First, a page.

Even though the baseball season has just begun, “inside baseball” within state GOP conventions has been underway for months. So far, Sen. Ted Cruz is hitting home runs while Donald Trump is striking out.
The Trump campaign is suffering major blows in the delegate hunt even after hiring a veteran convention manager and delegate team. For example, the Colorado Republican Party held its state convention this weekend, in which Cruz swept 34 of the 37 delegates. Trump got zero.
On NBC’s “Meet the Press,” Trump’s convention manager, Paul Manafort, accused the Cruz campaign of using “Gestapo” style tactics to win over delegates. “You go to these county conventions and you see the Gestapo tactics, the scorched earth tactics,” Manafort said about Cruz’s campaign. “We’re going to be filing several protests because the reality is they are not playing by the rules.”
But Alan Cobb, an adviser to the Trump campaign who was in charge of the delegate recruitment in Colorado, said in an interview to the New York Times that the campaign had set expectations low.
“We made the conscious decision back in October that Colorado, because of the structure, just didn’t make sense for us to invest a lot of time and resources in,” Cobb said. “It doesn’t lend itself to the kind of campaign we have and the folks who support us.”
What’s more, the campaign made simple but costly mistakes when it came to delegate selection. The flyers that Trump supporters handed out had errors — the names of Trump delegates didn’t match up with the corresponding ballot number. This mistake ultimately cost Trump delegates against the well-oiled Cruz machine.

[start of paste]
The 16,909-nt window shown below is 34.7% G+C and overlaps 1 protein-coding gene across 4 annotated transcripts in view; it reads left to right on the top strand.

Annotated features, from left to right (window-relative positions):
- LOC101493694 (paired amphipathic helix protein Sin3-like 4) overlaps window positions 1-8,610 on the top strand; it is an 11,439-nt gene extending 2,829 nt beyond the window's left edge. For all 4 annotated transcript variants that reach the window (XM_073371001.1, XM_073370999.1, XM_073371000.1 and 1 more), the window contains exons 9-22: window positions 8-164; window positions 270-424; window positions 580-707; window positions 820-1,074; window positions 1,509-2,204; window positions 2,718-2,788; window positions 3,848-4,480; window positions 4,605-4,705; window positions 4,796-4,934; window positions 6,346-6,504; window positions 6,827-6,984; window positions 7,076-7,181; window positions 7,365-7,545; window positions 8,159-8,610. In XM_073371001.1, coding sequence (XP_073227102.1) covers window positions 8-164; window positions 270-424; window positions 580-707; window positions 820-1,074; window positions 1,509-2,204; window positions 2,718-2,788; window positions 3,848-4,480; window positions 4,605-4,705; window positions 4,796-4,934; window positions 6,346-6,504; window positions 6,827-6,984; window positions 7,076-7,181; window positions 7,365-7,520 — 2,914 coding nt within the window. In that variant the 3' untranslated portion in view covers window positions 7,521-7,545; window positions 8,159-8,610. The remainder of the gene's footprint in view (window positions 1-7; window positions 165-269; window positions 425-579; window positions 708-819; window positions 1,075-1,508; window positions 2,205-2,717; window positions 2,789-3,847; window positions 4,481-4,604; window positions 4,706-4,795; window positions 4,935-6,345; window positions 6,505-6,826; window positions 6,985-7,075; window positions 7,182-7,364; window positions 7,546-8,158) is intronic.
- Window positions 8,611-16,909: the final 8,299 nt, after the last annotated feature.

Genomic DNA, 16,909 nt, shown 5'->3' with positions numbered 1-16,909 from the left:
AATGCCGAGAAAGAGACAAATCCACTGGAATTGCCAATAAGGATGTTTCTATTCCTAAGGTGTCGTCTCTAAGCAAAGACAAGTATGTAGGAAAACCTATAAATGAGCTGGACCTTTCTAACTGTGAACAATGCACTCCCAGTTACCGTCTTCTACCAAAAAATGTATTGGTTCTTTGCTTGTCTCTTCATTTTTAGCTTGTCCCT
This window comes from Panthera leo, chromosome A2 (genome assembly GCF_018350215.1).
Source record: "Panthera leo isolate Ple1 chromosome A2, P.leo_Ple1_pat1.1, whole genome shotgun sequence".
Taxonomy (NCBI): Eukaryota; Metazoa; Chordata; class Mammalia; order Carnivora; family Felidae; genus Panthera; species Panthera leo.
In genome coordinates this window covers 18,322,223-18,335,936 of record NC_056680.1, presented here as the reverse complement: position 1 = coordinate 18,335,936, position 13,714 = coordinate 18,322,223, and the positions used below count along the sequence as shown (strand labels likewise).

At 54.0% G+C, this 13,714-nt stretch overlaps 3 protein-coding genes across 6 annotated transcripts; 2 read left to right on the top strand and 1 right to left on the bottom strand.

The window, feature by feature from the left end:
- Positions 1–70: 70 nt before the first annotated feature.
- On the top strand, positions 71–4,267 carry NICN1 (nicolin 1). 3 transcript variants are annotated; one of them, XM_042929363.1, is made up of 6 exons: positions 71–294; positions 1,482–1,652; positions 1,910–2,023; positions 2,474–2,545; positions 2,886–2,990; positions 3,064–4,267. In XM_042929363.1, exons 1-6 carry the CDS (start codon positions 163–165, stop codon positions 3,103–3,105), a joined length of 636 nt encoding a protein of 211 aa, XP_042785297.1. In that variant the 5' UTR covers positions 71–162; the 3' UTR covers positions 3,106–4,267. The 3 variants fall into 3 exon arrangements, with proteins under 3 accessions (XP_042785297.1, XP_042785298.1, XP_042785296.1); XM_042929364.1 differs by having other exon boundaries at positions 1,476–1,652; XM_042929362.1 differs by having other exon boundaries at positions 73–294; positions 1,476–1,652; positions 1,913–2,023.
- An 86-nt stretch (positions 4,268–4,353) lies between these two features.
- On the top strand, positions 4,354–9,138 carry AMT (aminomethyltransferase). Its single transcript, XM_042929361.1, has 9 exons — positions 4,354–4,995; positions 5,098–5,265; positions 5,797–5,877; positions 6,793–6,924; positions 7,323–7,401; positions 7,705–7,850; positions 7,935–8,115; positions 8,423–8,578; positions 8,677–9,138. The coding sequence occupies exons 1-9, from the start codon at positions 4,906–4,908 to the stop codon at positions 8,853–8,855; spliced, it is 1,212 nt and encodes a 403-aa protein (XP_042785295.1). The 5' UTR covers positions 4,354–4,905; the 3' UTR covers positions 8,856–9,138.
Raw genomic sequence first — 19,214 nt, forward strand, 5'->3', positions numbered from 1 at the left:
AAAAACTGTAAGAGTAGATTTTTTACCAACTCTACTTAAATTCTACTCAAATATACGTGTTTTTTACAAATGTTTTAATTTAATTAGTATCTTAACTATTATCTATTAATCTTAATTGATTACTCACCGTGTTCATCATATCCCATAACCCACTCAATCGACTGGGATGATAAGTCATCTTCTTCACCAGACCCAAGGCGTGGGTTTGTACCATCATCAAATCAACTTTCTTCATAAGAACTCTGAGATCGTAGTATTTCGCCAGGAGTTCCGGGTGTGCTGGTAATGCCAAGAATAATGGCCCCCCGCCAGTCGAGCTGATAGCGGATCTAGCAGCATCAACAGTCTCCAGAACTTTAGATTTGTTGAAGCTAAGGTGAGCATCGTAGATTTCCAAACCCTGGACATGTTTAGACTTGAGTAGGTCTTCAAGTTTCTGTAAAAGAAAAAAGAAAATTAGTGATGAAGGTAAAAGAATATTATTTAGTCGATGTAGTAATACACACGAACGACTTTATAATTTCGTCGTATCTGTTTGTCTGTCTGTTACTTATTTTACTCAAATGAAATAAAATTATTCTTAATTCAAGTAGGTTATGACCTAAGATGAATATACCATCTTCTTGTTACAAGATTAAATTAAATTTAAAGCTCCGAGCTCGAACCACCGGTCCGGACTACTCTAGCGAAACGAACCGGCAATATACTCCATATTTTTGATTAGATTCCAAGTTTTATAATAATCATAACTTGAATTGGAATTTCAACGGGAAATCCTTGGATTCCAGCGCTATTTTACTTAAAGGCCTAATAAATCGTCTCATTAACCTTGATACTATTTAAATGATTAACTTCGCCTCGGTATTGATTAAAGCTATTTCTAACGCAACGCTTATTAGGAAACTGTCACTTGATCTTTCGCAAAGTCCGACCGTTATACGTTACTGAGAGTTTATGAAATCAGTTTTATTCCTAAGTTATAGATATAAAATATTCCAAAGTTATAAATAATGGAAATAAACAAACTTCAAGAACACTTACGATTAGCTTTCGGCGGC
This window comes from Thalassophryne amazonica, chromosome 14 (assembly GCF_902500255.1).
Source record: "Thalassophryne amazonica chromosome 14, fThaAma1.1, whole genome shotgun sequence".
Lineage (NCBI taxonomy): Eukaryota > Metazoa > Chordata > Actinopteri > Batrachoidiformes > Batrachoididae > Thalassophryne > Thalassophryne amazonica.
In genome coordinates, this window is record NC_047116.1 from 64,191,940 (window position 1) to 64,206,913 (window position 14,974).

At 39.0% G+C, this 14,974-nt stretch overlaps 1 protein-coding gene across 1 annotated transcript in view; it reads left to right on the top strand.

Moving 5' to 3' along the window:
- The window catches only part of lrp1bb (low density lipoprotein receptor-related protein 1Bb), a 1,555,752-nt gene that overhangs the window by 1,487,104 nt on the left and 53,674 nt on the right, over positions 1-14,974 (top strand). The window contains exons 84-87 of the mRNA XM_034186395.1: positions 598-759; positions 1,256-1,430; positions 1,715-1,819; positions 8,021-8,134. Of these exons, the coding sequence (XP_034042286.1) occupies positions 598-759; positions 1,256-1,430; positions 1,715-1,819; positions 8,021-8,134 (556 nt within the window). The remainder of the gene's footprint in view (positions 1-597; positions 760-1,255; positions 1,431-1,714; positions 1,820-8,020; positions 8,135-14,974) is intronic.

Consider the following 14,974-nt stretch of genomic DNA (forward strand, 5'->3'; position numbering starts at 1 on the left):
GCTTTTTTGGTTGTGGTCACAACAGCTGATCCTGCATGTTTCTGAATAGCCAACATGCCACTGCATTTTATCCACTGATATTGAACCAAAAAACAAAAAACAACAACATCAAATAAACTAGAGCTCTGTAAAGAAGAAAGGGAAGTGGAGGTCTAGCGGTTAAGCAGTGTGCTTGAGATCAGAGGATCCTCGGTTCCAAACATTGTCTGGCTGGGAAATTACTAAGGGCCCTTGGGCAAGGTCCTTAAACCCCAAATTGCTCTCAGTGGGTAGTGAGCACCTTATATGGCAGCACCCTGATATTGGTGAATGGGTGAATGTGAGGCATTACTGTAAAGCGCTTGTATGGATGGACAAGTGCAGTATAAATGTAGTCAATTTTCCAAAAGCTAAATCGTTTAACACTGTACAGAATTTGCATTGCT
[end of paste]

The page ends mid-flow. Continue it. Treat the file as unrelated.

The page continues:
Seven of 26 names on Trump delegate list have incorrect numbers. Problem when ballots have no names, just numbers. pic.twitter.com/ZnWpLPSUc6
— Ryan Struyk (@ryanstruyk) April 9, 2016
Yet the GOP front-runner is whistling a different tune. Trump has taken to the stump to complain about the unfair rules and “crooked shenanigans” being used in the GOP primary, saying that the candidate who wins the most votes in the primary process should automatically be the nominee.
However, these rules aren’t new. After the 2012 election, the states of Colorado, North Dakota and Wyoming chose to not hold nominating contests in 2016 — meaning they will select their delegates at their state convention. The decision, specifically in Colorado, was very controversial.
“The only votes that really counted were the 3,900 delegates … nearly 1.1 million registered voters … and only 3,900 had their say,” former Colorado GOP Chairman Ryan Call said Monday in an interview on “The Laura Ingraham Show.” “We should be opening our doors and welcoming people into our party, I am really concerned about how the voters are going to feel.”
The GOP presidential campaigns were acutely aware of the fact that these select states wouldn’t be holding contests and would only be selecting delegates — some took heed and others didn’t.
In fact, any campaign that is not putting forth a strong and organized ground game effort to get its supporters elected as delegates will undoubtedly end its chance at the White House. Cruz has now dominated in both Colorado and North Dakota, winning a combined total of 52 delegates whose support he will have on the first ballot at the GOP convention in July — drawing the ire of the GOP front-runner.
These delegate losses and out-organization to the Cruz campaign are troublesome for Trump as the GOP primary moves toward a contested convention — where every delegate will matter.